In everything from graduation rates to reading proficiency to disciplinary action, the achievement gap between black boys and their classmates is wide.

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The Difference
6:00 am
Wed May 7, 2014

Interview: Fort Wayne City Councilman Geoff Paddock on Black Male Achievement

Fort Wayne City Councilman Geoff Paddock
Credit Geoff Paddock

From education to income, there’s a significant gap between black men and their peers in Fort Wayne- last year, the City was awarded a technical grant from the National League of Cities to address the disparity.

As a part of the initiative, the NLC held a conference in Oakland last month for the participating cities to learn about strategies for improving black male achievement.

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The Difference
12:43 pm
Mon April 7, 2014

Black Barbershop Health Initiative Offers Free Screenings for Men of Color

42 year old Marcus Wilkes gets his blood sugar tested at Unity Barbershop in Fort Wayne.
Credit Virginia Alvino / WBOI News

Many black men throughout Indiana going to get a haircut this weekend were also able to receive a free health screening. The 4th annual Indiana Black Barbershop Health Initiative was held Saturday across the state.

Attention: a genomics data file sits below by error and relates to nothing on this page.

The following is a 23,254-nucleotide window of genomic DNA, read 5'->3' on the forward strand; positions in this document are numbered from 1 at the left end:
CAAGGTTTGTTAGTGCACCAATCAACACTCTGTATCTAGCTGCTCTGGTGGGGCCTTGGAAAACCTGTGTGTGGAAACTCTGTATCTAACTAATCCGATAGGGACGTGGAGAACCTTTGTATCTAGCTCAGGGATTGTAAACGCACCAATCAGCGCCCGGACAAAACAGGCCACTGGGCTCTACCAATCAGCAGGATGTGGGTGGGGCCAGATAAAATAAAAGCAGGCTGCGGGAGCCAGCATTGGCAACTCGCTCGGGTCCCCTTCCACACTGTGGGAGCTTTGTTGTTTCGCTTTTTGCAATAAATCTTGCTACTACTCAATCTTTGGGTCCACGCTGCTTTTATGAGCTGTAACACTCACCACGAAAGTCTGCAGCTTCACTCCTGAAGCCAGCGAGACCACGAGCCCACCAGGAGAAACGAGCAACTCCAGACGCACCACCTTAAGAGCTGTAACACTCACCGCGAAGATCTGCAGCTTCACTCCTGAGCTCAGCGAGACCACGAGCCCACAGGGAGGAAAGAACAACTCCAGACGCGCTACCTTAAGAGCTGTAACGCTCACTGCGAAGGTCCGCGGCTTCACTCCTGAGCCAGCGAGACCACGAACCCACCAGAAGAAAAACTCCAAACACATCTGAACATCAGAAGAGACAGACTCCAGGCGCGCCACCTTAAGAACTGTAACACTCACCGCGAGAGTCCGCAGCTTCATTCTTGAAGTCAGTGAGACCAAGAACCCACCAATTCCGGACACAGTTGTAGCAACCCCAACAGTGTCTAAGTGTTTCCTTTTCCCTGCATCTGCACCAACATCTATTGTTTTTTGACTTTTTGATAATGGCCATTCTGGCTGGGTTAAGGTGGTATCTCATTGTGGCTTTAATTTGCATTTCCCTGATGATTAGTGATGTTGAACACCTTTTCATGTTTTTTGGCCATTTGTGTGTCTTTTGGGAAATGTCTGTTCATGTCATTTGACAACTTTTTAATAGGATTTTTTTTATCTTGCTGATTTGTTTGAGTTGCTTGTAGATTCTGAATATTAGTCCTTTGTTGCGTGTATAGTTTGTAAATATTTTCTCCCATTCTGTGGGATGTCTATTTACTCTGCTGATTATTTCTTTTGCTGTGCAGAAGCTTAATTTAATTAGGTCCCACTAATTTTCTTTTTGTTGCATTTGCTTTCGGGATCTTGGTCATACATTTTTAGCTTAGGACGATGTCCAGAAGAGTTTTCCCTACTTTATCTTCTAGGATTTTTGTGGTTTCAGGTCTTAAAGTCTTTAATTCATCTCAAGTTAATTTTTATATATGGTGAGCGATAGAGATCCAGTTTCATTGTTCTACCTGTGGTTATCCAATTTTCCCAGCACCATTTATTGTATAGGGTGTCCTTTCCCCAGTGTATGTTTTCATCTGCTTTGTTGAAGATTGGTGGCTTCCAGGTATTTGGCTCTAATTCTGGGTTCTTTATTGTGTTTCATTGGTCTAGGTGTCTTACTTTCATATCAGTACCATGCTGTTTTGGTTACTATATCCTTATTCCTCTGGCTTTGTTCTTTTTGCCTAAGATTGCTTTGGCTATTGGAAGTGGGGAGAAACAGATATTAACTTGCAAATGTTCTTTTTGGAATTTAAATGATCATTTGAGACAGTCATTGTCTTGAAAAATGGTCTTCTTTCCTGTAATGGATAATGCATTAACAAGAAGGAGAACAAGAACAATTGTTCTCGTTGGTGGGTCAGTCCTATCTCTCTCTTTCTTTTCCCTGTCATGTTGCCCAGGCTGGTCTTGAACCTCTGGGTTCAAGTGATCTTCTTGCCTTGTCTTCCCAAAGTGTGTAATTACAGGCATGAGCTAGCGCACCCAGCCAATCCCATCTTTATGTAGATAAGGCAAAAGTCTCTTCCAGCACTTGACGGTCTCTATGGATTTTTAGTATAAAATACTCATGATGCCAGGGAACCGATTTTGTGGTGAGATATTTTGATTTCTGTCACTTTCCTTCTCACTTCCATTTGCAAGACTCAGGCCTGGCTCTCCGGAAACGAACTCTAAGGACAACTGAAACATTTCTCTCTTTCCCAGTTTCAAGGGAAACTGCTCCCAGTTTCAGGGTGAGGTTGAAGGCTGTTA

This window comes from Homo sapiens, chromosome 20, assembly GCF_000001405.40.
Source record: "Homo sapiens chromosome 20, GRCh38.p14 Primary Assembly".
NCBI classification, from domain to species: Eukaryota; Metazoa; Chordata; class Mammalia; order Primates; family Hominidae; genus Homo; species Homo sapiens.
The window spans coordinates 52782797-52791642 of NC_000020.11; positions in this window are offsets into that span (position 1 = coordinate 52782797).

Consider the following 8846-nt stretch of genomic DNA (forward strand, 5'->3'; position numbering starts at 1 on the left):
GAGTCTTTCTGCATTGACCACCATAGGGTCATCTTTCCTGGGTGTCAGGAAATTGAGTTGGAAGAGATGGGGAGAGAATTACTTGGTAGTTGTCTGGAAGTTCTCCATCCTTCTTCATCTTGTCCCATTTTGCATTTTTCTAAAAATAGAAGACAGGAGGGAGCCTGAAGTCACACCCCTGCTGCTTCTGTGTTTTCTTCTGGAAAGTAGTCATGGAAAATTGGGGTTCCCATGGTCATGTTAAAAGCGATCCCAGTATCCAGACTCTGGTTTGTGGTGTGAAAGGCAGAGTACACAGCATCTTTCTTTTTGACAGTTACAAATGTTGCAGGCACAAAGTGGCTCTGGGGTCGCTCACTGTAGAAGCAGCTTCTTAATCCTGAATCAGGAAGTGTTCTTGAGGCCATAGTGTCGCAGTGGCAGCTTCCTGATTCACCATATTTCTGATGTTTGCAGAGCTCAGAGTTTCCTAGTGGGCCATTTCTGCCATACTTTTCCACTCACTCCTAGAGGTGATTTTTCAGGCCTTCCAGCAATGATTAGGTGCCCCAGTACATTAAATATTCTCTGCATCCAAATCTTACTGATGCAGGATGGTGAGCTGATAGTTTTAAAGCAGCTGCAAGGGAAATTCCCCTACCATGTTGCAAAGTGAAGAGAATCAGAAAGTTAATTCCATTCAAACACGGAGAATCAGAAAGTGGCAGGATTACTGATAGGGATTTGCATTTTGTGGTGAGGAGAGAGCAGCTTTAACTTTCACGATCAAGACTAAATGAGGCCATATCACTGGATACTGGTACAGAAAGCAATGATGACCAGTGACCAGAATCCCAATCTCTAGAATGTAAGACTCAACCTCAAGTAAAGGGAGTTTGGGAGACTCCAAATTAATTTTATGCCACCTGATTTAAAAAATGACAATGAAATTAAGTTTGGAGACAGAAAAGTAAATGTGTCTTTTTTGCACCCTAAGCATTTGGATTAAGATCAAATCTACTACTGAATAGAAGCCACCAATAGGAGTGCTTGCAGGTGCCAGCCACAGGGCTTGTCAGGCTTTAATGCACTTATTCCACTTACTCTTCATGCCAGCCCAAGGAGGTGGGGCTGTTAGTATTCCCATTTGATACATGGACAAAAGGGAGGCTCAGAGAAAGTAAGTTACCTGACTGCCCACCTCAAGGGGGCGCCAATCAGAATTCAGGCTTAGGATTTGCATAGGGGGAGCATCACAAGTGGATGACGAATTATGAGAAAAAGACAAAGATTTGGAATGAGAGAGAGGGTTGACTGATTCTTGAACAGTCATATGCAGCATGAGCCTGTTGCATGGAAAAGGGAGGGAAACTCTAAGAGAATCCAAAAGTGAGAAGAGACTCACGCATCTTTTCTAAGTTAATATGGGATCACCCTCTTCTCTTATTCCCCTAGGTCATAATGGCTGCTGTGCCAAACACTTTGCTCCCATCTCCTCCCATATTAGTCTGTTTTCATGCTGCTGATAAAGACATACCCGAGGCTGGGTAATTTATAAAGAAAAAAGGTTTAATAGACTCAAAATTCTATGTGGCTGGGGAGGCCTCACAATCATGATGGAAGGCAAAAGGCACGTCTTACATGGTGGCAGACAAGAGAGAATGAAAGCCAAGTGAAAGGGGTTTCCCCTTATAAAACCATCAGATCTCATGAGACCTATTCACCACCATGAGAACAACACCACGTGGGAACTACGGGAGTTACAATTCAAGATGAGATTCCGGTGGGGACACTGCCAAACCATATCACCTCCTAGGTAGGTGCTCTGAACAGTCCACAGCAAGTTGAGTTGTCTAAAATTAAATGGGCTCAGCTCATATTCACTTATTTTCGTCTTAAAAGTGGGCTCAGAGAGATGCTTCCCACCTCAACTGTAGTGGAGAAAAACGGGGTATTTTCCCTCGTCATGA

According to the Indiana Department of Health, black men have the highest mortality rate of any racial group.And many don't go to the doctor. 

That's according to Foundation One. 

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The Difference
8:00 am
Wed March 26, 2014

Interview: IU's Russell Skiba on Research Showing Black Students More Likely to be Suspended

Dr. Russell Skiba, professor of Counseling and Educational Psychology, and Director of the Equity Project at Indiana University.
Credit Russell Skiba

Researchers have known for years that black male students are disciplined in schools more frequently than their white peers.

New research from Indiana University confirms that gap exists nationwide, but it goes a step further – black girls, Latinos, and gay students are also at risk of being over-referred and suspended from school.

The new studies find suspensions are often given for relatively small offenses, things like loitering and dress code violations.